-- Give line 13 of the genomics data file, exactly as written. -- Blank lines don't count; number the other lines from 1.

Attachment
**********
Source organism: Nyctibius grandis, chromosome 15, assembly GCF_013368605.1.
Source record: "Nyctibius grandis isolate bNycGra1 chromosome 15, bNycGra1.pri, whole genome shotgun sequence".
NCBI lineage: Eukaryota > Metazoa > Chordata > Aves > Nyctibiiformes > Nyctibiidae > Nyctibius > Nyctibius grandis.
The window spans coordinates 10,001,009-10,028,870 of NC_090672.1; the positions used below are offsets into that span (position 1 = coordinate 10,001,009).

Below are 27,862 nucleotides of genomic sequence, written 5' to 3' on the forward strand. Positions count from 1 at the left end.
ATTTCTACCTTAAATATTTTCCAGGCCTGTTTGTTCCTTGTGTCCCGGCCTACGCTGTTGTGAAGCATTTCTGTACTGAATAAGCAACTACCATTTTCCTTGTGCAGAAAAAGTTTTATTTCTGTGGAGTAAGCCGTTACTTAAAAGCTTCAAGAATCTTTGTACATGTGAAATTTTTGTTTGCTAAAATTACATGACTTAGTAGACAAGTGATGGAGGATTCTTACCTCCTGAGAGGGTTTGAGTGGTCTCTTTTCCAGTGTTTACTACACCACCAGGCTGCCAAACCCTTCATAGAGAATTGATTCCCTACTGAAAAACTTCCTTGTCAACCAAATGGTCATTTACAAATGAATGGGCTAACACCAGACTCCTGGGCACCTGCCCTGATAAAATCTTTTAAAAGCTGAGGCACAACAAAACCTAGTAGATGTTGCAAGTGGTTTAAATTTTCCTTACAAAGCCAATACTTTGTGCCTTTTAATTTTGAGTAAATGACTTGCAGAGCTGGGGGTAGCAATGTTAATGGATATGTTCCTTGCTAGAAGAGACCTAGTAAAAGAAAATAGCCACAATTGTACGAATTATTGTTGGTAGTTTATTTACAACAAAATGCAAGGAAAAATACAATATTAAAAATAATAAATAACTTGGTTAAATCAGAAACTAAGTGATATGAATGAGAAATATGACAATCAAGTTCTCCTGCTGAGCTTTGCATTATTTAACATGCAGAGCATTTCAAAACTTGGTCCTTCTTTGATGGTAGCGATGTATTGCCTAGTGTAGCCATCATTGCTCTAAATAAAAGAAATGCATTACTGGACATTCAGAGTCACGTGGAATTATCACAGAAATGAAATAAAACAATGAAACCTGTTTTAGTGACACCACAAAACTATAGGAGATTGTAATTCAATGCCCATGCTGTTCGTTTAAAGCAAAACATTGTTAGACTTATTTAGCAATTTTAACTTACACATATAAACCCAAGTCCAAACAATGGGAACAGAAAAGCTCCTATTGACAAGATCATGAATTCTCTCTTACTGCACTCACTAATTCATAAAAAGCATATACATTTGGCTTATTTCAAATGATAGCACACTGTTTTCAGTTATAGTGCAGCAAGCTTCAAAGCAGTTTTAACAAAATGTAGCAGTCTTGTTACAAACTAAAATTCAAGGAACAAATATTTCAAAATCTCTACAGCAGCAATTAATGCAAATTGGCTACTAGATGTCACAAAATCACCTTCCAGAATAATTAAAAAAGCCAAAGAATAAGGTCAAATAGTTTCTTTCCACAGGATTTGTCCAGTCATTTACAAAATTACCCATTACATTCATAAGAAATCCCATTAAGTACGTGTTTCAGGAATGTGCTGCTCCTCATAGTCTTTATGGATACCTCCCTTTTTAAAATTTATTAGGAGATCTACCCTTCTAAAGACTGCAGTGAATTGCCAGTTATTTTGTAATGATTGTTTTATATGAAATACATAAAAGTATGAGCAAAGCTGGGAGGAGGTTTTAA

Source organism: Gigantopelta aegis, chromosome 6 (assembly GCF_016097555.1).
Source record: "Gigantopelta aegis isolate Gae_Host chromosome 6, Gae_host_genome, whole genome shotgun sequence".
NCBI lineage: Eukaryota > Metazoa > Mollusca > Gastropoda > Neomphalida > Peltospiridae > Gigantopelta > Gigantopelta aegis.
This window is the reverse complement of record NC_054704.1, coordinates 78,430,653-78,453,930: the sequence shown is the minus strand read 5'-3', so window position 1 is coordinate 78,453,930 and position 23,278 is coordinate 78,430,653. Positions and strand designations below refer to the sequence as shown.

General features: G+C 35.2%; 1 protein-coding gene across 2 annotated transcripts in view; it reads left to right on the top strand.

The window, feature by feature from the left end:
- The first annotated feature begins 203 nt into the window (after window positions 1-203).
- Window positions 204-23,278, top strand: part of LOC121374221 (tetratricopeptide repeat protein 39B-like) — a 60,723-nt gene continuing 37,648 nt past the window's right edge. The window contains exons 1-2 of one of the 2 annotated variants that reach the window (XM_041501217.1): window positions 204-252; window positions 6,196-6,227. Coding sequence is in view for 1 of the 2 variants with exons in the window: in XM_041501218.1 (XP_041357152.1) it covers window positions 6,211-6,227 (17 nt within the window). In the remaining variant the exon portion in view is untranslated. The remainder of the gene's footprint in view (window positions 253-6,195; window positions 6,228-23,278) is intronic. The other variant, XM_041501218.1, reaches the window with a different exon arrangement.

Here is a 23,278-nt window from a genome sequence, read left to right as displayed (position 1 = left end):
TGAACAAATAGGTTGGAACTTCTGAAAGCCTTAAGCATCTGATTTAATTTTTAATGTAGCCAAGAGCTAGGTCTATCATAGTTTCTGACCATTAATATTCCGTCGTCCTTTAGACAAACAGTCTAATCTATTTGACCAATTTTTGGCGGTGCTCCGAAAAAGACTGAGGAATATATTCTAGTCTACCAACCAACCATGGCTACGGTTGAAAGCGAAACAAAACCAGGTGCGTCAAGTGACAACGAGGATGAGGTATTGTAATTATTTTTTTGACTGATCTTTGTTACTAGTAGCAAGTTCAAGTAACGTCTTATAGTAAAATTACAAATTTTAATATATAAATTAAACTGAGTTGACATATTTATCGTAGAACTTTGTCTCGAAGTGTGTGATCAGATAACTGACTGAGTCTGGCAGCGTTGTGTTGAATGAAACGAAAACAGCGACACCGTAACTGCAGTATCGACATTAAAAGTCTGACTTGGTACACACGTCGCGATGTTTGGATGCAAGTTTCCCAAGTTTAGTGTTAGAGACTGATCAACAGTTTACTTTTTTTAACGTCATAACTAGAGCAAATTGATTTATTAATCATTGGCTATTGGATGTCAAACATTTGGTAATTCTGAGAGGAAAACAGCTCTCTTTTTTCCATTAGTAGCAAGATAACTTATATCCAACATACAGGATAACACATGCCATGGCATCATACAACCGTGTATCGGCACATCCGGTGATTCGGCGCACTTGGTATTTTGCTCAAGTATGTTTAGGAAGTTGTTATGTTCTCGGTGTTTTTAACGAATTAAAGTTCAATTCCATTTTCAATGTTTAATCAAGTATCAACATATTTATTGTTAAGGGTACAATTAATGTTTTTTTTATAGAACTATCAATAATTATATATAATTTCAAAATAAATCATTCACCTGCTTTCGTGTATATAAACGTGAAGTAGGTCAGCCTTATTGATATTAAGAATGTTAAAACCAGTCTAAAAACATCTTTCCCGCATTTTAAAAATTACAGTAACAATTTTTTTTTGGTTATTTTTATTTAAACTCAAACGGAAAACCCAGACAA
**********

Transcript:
- The first annotated feature begins 203 nt into the window (after window positions 1-203).